GST & Property – The rules have changed again...
The government has introduced new legislation which brings forward the collection of GST on the sale of new residential premises or new residential subdivisions, effective 1 July 2018.
Under the new rules, the purchaser (not the developer) of new residential property is required to remit GST on the purchase price direct to the ATO as part of the settlement process. Practically we assume this will be managed by the purchaser’s conveyancing solicitor.
This is a kick in the proverbial for developers, who have historically been allowed the cash benefit of the GST at settlement. Developers have traditionally remitted the GST in relation to the sale in their relevant Business Activity Statement and paid direct to the ATO, which could be at least 3 months post settlement.
Why have the rules changed? Great question…..
According to the government, failure to remit the correct GST has been associated with ‘phoenixing’. That is, post settlement, a developer dissolves their business and sets up a new entity to avoid paying GST. The ATO claims these activities have been responsible for $1.8 billion in debt written off.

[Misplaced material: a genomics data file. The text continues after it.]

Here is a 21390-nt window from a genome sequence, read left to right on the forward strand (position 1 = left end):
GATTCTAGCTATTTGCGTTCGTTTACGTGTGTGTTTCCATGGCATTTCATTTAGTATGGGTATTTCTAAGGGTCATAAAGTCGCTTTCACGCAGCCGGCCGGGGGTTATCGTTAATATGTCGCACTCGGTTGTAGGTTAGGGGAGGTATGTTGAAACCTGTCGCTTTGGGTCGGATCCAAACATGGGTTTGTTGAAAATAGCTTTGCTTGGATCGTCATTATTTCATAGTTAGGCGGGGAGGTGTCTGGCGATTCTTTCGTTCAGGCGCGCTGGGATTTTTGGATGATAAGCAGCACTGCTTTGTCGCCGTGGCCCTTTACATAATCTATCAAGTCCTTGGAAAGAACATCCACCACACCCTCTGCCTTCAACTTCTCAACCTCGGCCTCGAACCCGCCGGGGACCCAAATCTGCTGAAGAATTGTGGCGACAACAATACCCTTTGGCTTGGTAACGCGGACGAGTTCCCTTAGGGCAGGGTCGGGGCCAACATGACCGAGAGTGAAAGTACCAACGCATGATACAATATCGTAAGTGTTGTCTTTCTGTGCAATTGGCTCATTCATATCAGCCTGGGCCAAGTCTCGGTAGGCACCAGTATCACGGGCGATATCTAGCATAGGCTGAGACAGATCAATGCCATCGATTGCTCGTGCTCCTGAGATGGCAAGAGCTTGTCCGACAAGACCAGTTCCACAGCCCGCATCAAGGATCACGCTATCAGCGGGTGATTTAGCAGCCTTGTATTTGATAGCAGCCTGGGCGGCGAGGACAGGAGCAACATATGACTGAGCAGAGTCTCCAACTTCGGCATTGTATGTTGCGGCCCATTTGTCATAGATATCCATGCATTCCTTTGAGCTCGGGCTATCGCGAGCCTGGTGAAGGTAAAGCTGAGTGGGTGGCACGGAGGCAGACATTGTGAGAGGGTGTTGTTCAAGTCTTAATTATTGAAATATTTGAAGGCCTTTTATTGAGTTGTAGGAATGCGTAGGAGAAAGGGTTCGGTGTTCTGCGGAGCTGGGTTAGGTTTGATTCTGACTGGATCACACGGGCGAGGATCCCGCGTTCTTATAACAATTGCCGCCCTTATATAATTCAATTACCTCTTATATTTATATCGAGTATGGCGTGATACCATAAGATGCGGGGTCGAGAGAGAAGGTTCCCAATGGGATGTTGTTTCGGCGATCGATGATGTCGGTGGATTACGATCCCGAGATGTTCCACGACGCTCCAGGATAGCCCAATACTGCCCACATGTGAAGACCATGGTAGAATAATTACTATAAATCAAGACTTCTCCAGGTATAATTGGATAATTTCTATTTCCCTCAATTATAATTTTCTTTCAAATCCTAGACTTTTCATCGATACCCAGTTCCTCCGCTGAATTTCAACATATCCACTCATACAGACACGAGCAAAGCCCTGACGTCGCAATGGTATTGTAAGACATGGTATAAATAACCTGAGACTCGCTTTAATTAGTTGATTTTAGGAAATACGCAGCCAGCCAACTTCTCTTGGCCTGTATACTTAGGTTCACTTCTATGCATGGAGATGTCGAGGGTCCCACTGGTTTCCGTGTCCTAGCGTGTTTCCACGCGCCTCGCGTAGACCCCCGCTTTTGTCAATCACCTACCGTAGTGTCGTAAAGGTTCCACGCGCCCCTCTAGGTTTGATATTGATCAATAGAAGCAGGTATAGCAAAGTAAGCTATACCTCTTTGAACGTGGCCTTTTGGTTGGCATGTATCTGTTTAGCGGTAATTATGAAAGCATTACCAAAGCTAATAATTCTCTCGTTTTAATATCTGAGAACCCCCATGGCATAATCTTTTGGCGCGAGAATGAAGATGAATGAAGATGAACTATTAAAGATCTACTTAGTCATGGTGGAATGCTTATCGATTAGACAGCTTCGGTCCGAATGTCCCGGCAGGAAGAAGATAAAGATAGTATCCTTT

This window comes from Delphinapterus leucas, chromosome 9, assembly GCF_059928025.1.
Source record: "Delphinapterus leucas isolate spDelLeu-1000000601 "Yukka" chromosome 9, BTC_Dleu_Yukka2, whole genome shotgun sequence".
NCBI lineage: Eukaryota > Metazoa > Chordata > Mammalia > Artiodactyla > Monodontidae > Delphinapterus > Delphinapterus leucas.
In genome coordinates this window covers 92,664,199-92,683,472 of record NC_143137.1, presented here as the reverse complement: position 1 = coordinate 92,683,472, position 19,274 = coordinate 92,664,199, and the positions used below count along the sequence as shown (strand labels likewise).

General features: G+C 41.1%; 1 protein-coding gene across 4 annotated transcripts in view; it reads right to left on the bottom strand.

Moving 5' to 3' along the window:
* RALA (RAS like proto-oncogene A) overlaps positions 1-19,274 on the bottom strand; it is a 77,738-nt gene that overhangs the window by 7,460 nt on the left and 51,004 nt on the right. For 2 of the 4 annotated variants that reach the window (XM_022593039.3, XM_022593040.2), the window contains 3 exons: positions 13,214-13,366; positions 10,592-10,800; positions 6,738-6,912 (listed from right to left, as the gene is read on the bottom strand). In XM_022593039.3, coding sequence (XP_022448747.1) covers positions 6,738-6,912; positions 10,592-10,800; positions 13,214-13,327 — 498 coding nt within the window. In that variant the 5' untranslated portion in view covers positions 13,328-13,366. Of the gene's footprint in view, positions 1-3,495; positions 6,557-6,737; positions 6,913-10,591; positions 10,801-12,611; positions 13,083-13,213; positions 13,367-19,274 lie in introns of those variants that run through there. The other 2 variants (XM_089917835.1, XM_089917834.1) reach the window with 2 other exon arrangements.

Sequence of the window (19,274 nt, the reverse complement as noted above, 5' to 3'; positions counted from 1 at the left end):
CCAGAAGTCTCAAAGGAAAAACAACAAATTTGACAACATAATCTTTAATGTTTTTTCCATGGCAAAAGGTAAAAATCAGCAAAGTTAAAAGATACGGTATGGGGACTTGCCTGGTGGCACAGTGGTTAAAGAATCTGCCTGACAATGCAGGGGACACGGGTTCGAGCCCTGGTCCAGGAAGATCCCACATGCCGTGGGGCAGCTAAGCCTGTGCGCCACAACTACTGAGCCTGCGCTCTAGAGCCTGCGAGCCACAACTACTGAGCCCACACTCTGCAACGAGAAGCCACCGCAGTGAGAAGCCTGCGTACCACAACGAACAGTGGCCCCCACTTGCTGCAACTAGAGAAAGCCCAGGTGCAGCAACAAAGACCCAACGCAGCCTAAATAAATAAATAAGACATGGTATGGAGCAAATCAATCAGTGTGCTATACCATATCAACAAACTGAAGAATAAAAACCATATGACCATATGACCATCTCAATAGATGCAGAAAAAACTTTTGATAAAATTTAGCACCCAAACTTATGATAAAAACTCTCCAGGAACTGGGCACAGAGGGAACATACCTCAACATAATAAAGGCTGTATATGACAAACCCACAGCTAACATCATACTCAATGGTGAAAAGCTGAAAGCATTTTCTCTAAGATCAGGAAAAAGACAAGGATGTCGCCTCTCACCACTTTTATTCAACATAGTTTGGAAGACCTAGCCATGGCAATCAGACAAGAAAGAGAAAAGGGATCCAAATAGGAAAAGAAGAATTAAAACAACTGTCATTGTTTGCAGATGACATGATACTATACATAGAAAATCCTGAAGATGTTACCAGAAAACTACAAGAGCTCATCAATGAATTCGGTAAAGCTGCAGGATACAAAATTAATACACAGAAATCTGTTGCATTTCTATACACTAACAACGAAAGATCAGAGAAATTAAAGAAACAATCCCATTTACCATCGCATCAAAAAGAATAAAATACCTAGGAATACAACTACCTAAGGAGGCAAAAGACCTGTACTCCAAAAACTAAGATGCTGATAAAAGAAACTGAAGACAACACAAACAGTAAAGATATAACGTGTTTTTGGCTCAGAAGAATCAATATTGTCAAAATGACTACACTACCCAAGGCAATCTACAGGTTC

The new legislation is estimated to result in an increase in GST revenue of $590 million to the government. The Minister stated, “this measure clamps down on dishonest developers and levels the playing field for developers who pay the right amount of tax”.
It’s not all bad news though, the new rules allow for a transition period. Contracts entered into before 1 July 2018 are not affected by the change, provided they are settled before 1 July 2020.
If the margin scheme applies to the sale the withholding rate at settlement could be reduced to 7%.
The sale is still included in the developers relevant Business Activity Statement as usual. The developer is entitled to a credit for any GST withheld at settlement.
Developers are also entitled to claim the GST credits on development costs as normal.
The new change emphasises the importance of a detailed cashflow projection before commencement of any project.
As always, the above is general in nature please discuss with your trusted advisor.